Interactive Map Shows Importance of Native American Financial Institutions in Combating Credit Deserts
The Center for Indian Country Development (CICD) has recently unveiled a new interactive map of Native American-owned financial institutions. The map includes the locations and asset sizes of banks, credit unions, and community development financial institutions (CDFIs) primarily serving Native Americans.
There are nearly 100 Native American-owned financial institutions serving millions of people who live on or near tribal reservations every year. Without these institutions, many of these customers would be unable to access basic financial services since many live in so-called “credit deserts” where basic access to credit is unavailable.
In fact, a 2017 study found that more than 50 percent of Alaska Natives and American Indians would not be able to come up with $2,000 if an unexpected emergency took place, a share that was higher than Asian-Americans, African-Americans, Hispanics, and whites. In addition, more than a third of Native Americans do not have a single credit card, a higher percentage than any other group surveyed.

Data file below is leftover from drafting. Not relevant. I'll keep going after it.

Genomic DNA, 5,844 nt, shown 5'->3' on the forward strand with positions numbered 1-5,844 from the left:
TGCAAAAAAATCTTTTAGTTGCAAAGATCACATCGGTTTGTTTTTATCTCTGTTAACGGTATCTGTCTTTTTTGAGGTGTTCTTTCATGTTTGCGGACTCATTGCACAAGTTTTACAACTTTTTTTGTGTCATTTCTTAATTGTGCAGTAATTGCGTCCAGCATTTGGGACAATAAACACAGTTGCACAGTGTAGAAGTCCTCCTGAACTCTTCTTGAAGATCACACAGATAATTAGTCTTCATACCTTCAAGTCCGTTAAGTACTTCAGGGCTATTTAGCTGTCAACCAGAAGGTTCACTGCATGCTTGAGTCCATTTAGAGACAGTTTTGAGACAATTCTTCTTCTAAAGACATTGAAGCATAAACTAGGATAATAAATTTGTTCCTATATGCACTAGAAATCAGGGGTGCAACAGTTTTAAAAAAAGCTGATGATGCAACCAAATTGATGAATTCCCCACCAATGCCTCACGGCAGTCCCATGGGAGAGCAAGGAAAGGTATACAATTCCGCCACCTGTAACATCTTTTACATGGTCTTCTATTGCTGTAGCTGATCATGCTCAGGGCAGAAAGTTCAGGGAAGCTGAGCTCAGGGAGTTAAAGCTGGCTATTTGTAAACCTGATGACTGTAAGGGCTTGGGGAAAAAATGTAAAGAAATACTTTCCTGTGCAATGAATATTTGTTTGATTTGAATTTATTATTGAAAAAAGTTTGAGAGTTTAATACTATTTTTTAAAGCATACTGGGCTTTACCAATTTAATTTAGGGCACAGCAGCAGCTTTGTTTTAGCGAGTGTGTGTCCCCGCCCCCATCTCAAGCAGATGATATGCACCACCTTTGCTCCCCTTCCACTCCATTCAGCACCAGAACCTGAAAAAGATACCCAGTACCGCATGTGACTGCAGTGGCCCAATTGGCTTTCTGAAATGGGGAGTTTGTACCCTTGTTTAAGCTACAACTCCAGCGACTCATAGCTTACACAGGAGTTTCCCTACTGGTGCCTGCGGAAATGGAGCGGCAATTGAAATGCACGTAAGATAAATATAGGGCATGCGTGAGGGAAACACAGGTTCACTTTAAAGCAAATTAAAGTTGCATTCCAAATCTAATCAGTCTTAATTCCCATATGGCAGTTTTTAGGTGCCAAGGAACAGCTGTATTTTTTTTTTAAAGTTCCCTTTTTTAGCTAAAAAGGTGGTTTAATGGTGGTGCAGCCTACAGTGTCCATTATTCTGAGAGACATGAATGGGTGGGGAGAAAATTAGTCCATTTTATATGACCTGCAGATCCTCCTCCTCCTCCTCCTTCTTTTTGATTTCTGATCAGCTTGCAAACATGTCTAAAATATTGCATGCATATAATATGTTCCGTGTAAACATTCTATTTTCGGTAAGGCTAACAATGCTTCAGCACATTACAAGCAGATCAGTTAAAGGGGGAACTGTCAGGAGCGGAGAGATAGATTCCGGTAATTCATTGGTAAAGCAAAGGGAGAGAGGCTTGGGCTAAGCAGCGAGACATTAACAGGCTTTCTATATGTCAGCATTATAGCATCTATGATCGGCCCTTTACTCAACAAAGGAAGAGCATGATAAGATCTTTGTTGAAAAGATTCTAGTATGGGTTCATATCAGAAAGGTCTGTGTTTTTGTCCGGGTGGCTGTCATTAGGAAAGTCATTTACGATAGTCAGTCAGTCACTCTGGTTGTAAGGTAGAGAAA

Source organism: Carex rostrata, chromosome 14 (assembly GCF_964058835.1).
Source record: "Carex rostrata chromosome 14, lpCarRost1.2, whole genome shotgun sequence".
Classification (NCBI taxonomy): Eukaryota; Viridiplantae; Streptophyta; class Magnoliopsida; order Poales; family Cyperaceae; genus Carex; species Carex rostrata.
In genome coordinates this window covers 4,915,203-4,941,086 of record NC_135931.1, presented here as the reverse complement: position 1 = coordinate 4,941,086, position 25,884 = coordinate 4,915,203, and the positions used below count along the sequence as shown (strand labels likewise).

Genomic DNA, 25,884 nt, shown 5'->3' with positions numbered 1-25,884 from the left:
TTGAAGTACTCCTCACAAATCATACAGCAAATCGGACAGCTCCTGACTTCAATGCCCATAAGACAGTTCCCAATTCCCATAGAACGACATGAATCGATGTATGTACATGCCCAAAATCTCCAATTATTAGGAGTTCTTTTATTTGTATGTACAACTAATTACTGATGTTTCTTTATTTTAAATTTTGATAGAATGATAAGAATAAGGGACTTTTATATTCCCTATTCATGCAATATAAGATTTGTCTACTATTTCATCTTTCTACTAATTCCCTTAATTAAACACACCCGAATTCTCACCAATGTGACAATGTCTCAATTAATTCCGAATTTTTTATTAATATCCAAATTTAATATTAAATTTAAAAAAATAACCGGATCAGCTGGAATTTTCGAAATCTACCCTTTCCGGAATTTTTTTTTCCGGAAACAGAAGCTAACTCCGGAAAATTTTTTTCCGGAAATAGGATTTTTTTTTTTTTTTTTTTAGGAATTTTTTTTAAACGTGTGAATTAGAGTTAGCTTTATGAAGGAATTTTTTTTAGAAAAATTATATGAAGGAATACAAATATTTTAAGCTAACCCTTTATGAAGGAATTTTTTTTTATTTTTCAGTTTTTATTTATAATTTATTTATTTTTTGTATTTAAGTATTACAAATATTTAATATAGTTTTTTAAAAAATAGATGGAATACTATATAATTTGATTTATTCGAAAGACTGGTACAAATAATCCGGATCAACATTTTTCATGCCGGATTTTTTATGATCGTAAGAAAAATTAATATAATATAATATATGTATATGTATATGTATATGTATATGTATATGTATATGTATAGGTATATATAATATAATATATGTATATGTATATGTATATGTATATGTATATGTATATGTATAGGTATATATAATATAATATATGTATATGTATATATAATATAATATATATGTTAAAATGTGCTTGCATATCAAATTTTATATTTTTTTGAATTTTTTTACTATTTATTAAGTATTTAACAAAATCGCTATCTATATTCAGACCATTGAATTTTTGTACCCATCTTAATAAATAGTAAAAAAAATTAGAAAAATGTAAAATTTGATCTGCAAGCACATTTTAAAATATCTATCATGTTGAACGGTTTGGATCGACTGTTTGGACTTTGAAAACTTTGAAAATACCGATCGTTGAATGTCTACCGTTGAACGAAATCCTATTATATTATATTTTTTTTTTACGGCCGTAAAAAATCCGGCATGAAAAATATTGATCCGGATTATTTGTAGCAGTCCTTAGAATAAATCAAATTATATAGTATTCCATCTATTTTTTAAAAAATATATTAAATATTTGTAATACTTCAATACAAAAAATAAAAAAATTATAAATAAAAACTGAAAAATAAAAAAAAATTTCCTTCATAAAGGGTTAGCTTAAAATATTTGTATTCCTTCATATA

“There’s a whole history of Native people not being served, and there’s another whole trend about Native Americans being preyed upon by payday lenders and check-cashing facilities that just charge exorbitant fees,” said Patrice Kunesh, director of CICD. “They’re paying a lot of money out of their own pocket to have a service that they should be able to have access to at nominal cost to them in their own community.”
Not only are Native American-owned financial institutions providing access to financial services for millions of people, but Kunesh also points to the unique services that these financial centers can offer to their customers. For instance, the employees at Alaska-based Tongass Federal